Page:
Reviewing a Franchise Disclosure Document: Item 2, Business Experience
It is important to know the business experience of someone whose business model you’re going to follow. That’s a no-brainer. If you are a potential franchisee, your franchisor has to provide you with the legally-mandated Franchise Disclosure Document that includes 23 sections – Item 2 of the FDD is called “Business Experience.”
Item 2 of the FDD is short, but it makes up in importance what it lacks in length. It says as follows:
Item 2: Business Experience. Disclose by name and position the franchisor’s directors, trustees, general partners, principal officers, and any other individuals who will have management responsibility relating to the sale or operation of franchises offered by this document. For each person listed in this section, state his or her principal positions and employers during the past five years, including each position’s starting date, ending date, and location.
This gives you what amounts to a resume for each of the owners or managers of the company. It seems fairly simple – the franchisor just needs to provide a list of names, dates, and positions. On its face, Item 2 of your FDD doesn’t provide a lot of information.
The research opportunities it provides, however, give a potential franchisee a goldmine of information. The two primary issues that I look for are (1) franchisors with a negative business history, and (2) franchisors with little or no experience.
Franchisors with a negative business history are the first type of franchisor to be aware of when researching your FDD Item 2 disclosure. With research databases like Dunn & Bradstreet, federal and state court records, secretary of state records, and even Google, you can find out what other businesses the franchisor has been involved in and how they fared. If the franchisor has been involved in a string of failed startups, you may want to take a second look. Or, if the businesses the franchisor started have a history of consumer complaints or legal and regulatory activity, you may want to look for another opportunity.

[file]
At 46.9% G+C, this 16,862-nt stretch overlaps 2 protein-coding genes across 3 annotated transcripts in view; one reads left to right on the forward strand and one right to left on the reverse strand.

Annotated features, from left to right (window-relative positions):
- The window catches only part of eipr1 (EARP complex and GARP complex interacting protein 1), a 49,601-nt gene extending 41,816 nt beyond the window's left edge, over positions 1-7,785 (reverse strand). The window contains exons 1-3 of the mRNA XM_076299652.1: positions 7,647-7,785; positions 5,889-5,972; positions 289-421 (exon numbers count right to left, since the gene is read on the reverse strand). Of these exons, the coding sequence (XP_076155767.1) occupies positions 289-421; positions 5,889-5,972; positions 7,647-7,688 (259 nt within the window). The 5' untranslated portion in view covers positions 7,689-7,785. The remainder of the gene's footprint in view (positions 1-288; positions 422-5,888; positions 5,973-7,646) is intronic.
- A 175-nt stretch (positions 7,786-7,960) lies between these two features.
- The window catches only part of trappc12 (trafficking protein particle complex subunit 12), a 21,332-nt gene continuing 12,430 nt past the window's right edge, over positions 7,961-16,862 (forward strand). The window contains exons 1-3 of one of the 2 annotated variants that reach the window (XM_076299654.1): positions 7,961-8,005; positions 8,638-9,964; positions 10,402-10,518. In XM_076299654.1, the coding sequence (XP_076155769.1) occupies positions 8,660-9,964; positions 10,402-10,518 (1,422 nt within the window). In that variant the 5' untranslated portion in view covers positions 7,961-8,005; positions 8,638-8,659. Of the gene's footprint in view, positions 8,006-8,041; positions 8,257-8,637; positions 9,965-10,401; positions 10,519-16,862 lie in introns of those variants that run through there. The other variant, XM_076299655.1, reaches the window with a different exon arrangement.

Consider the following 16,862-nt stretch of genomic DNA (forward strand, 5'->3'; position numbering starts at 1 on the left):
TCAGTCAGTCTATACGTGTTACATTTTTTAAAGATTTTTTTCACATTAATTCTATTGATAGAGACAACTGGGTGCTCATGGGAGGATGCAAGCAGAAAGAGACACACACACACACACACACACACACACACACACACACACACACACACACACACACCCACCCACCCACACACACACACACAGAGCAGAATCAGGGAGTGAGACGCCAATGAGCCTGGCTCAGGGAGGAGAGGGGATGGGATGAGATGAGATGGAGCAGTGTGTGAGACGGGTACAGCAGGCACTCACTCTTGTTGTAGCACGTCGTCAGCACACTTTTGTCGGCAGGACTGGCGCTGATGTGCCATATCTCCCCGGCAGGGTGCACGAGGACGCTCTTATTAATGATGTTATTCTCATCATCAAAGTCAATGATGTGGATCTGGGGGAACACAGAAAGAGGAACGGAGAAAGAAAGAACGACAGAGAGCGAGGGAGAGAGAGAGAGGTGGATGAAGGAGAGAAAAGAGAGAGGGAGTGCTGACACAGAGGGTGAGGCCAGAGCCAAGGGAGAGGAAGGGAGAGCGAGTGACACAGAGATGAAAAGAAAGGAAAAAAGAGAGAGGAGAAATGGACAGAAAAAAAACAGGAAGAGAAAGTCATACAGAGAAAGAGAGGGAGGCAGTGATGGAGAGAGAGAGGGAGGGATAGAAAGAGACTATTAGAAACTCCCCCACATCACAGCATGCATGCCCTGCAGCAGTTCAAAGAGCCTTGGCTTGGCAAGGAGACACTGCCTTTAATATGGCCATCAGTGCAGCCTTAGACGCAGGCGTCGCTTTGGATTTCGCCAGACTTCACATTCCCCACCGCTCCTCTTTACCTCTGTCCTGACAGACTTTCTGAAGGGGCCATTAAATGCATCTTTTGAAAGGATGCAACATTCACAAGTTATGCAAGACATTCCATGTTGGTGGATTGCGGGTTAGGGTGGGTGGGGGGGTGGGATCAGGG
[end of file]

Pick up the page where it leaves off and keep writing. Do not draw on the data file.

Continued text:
Franchisors with little or no business history are the second type of franchisor to look out for when researching your FDD Item 2 disclosure. An entrepreneur might have a great idea for a business and immediately try to franchise it. In my experience, these types of franchises should be avoided. The franchisor needs to run a store on his or her own and experience the business “on the ground” before you can be confident that they worked out the kinks. The best franchisors start slowly and bring in experienced businesspeople to make the transition from shopkeeper to franchisor.
Researching a potential franchisor and reviewing any of the other 23 items in a FDD are the things Fairview Law helps franchisees with every day. We are a Charlotte, North Carolina business law firm that represents entrepreneurs, business owners, and franchisees throughout North Carolina. Give us a call at 980-999-3557 to see how we can help your business.